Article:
It’s hard to disagree. But it is also hard to agree.
When a journal article declares “we should expect more from our sewage sludge,” it is hard not to bristle, at least a little, since the authors seem to presume that none of us are doing so. At least, that was my reaction while reading the not-yet-published article with that title in the Journal of Engineering Science and Technology.
This paper by Jordan Peccia and Paul Westerhoff is a “just accepted manuscript,” so is still in a draft /review format. But it is posted to the journal website and can be downloaded for your reading pleasure. The working title is, as I have already said, “We should expect more from our sewage sludge.”
The underlining premise of this paper will sound familiar to those of you on-board with WEF’s new Water Resource Recovery Facility (WRRF) paradigm. Peccia and Westerhoff argue that our WRRFs ought to recover nutrients, metals and energy and yield a residual with no odors, pathogens or persistent pollutants. They urge us to explore basic science and engineering for sustainable solutions and that we justify new public capital investment with triple bottom line, economic and human health based sustainability assessment tools.
How can you disagree?
I do believe many of us are expecting this for the future of our biosolids programs, as we pursue WRRF-appropriate solutions. So I delved into this new paper looking for some new ideas and approaches we may be missing. Three items seemed to be their “new, new ideas:” wet chemical oxidation, hydrothermal liquefaction, and biomimicry.
These were unexpected, as I had expected to read about three different technologies. After all, our industry is embracing such WRRF-compatible approaches as mainstream anaerobic treatment, co-digestion and thermal hydrolysis. But these three popular technologies were eschewed by Peccia and Westerhoff for not advancing the possibility of separating metals, reducing mass and capturing all incoming nutrients. As the authors state, “We do not advocate the continuation of land application, as it has limited social and economic sustainability.” In their view, soil amending with biosolids is not “expecting more.”
The first of their three new ideas, “Wet chemical oxidation,” which I take to be Supercritical Wet Oxidation, or SCWO, may be on the verge of breaking onto the biosolids technology scene. Orange County Sanitation District announced that it was negotiating with SCFI Aquacritox to develop a large pilot facility. The Bay Area Biosolids-to-Energy Coalition has supported a proposal to the California Energy Commission by a Synagro/SCFI team for a demonstration facility.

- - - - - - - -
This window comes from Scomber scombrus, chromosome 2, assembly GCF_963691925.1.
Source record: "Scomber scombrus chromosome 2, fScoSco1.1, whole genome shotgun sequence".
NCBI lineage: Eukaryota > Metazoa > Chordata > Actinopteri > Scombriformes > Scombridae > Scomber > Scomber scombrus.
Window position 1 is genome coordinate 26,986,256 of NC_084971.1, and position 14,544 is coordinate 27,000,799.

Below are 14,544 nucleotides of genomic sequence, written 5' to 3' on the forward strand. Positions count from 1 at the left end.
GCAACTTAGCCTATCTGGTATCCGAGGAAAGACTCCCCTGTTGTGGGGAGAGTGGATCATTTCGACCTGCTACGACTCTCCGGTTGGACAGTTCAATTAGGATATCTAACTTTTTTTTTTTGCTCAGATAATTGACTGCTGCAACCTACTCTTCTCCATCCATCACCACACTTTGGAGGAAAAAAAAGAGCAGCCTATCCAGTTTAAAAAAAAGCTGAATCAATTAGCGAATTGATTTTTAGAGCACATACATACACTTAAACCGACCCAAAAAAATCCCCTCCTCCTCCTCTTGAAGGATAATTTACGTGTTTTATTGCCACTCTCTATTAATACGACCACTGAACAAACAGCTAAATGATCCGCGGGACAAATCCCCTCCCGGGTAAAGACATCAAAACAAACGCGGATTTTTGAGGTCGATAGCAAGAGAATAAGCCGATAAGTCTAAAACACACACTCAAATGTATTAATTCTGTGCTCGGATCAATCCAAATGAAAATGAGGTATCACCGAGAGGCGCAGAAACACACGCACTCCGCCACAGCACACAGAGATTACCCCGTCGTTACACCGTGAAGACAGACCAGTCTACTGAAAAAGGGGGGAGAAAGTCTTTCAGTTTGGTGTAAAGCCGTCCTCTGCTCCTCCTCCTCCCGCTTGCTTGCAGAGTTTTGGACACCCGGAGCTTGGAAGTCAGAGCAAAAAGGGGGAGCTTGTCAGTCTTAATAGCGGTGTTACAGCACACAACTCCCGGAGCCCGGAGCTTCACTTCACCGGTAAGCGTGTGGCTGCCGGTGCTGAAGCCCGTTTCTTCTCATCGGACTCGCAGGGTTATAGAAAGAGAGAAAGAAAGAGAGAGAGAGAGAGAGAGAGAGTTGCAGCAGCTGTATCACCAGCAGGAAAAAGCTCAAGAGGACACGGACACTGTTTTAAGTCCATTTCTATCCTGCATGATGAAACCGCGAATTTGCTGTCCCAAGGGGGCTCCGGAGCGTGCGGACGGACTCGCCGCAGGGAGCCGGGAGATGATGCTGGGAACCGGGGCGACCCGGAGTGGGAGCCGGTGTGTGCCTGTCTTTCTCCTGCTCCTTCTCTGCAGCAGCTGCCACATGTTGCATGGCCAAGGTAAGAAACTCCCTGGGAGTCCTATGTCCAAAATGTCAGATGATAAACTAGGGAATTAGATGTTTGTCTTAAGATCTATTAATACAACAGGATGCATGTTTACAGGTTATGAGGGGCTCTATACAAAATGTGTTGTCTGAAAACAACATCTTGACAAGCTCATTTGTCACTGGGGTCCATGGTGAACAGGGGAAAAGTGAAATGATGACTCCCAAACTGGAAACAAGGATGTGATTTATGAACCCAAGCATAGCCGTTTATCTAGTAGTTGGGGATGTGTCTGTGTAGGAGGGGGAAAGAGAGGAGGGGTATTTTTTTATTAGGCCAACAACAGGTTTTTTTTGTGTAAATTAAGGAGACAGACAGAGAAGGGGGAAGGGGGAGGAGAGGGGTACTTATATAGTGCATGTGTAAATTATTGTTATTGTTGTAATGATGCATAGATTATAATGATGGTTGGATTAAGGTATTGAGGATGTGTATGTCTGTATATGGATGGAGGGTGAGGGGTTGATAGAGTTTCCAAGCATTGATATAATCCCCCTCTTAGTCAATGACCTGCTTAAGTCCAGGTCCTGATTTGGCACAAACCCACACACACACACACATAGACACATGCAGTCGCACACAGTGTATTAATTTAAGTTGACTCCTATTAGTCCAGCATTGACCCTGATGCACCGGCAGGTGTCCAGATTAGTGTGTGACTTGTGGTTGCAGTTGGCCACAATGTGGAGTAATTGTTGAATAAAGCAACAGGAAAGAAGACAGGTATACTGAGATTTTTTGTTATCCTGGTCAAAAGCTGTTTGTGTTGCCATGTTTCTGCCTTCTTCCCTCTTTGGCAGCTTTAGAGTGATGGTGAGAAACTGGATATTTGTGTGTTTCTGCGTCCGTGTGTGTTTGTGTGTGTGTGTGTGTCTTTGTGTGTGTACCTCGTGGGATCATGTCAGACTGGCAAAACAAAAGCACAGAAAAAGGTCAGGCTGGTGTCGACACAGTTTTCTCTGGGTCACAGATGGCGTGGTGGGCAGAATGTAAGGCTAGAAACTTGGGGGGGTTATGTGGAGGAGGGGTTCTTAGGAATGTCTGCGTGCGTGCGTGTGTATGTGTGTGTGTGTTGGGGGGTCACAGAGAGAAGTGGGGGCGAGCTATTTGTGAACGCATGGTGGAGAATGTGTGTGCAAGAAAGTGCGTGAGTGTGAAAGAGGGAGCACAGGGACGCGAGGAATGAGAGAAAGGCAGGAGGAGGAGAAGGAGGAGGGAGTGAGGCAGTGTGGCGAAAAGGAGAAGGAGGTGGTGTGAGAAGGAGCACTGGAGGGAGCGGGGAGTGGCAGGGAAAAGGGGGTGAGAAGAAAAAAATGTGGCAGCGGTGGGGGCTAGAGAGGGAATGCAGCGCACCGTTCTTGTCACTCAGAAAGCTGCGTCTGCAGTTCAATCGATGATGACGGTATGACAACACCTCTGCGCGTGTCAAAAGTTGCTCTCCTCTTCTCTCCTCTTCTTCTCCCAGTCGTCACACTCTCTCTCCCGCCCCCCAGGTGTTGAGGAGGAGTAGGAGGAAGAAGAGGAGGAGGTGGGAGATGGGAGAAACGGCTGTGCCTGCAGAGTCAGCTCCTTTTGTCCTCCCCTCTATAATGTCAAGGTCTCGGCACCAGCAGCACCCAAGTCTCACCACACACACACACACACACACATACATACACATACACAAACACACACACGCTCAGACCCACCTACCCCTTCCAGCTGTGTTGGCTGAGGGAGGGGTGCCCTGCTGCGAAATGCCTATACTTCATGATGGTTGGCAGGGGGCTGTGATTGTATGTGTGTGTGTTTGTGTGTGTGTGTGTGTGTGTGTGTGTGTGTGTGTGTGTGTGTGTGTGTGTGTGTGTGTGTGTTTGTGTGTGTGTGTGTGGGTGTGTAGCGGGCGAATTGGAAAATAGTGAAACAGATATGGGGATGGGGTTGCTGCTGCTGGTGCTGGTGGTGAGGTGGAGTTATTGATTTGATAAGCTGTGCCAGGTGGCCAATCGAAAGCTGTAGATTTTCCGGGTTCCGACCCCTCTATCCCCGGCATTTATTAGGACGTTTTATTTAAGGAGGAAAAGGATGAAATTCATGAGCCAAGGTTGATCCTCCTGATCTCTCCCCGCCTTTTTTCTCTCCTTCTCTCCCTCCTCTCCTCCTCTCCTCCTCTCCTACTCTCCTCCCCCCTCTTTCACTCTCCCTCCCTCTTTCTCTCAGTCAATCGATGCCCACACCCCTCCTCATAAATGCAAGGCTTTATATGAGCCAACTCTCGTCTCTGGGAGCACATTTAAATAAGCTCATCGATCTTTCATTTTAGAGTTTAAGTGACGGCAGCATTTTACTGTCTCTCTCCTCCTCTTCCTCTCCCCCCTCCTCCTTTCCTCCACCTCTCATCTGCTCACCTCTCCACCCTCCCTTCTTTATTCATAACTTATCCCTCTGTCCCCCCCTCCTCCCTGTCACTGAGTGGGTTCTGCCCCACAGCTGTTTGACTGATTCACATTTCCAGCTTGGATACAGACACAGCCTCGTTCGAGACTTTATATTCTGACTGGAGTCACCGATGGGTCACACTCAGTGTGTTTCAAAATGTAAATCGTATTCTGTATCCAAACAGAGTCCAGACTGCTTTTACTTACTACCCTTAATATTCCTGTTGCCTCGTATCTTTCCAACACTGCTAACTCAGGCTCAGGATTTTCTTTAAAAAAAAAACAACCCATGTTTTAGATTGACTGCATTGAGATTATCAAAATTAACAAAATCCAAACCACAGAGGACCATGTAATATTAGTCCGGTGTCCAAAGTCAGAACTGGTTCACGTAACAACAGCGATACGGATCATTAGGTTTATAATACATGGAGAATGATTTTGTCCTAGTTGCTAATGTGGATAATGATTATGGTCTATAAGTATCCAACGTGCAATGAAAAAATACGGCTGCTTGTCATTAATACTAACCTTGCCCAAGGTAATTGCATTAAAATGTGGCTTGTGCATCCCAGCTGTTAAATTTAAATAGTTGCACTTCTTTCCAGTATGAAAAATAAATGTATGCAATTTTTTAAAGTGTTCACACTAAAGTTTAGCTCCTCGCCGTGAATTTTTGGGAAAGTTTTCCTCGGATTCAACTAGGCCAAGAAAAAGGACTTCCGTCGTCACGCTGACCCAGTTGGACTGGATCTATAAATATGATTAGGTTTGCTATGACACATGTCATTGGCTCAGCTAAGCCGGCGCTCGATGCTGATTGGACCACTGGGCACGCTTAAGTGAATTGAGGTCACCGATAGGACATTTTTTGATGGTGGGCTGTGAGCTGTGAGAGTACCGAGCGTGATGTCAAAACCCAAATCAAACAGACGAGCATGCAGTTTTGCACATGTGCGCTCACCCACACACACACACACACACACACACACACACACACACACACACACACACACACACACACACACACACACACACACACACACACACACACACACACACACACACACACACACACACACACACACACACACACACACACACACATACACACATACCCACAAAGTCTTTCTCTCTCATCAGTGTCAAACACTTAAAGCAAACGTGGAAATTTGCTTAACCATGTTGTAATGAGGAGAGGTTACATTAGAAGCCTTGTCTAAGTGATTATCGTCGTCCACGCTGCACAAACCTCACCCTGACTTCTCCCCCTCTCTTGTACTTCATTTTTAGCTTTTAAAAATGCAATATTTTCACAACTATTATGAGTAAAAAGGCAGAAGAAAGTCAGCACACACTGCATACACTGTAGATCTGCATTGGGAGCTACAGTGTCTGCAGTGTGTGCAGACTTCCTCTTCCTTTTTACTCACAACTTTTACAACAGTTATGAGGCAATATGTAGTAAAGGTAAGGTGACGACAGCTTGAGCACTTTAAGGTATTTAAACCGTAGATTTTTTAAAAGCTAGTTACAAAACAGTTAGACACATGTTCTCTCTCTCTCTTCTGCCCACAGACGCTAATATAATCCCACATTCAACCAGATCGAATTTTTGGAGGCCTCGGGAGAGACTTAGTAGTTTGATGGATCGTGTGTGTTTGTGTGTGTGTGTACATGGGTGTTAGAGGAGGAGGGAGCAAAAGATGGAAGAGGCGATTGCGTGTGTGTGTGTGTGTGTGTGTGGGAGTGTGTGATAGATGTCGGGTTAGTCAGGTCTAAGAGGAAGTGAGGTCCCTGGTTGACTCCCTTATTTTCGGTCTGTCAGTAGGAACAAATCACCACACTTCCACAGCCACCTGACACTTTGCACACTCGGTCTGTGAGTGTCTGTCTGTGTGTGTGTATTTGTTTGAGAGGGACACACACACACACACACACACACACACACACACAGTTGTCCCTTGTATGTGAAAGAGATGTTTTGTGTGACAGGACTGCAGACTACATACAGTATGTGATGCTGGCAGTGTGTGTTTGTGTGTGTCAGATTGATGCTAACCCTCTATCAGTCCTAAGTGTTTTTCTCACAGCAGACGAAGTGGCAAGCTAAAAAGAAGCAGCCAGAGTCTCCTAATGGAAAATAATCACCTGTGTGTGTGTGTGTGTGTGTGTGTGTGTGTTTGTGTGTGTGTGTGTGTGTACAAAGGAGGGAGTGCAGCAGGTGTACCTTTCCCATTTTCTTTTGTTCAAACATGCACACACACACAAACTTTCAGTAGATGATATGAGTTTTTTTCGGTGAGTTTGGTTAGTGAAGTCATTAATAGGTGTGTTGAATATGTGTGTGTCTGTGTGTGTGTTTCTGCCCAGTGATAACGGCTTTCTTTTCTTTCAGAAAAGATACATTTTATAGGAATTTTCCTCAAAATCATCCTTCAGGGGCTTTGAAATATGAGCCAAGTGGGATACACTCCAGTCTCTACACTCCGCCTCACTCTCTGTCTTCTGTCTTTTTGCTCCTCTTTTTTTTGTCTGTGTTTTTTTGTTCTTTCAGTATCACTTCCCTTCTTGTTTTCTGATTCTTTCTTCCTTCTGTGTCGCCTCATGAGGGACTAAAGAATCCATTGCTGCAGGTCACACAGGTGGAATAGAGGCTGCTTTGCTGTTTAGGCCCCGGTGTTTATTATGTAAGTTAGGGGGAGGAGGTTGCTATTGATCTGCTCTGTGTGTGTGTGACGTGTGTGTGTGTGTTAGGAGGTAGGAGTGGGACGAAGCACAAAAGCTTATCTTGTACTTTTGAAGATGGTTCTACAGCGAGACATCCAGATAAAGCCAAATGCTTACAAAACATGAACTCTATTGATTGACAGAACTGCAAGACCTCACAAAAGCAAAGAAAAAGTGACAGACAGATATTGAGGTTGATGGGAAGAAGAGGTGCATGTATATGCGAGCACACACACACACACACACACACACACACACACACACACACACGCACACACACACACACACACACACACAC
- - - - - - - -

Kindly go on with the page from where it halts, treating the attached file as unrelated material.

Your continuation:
I can only imagine, or hope, that SCFI has more success with its SCWO system than SuperWater Solutions did in Orlando, Florida, with its system. For six years and $8.5 million, the city of Orlando invested a SCWO facility, with the promise that the city would one-day receive a share of future revenues from SuperWater Solutions of $2.50 / ton of biosolids processed for other customers in perpetuity. The project was suddenly halted by an explosion in March 2014 (“Reactor blowout sidelines Orlando's waste-to-energy hopes”).
While the cause of the SCWO failure is not reported in the Orlando article, the challenges of SCWO have been known among technologists. Phil Marrone, with SAIC in 2012, wrote a review article before this event, “Supercritical Water Oxidation – Current Status of Full-scale Commercial Activity for Waste Destruction.” Marrone detailed the challenges with SCWO, including corrosion and clogging from salt build up. He reported that, as of 2012, only two commercial plants were operating in the world, one in Japan treating PCBs and one in France for small quantities of hazardous industrial waste. Yet the most serious technology company out there for new SCWO facilities, SCFI Aquacritox, is focusing on sewage sludge as its special feedstock. The world is still waiting for its first successful SCWO unit for biosolids.
The challenge we share with SCFI, Orange County and the Bay Area is how public agencies can appropriately balance the risk of technology failure with the potential benefit of a solution that has low regulatory and public relations risks. Was it worth $8.5 million in Florida? What will it be worth to those agencies in the San Francisco and Orange County areas of California? The jury is out.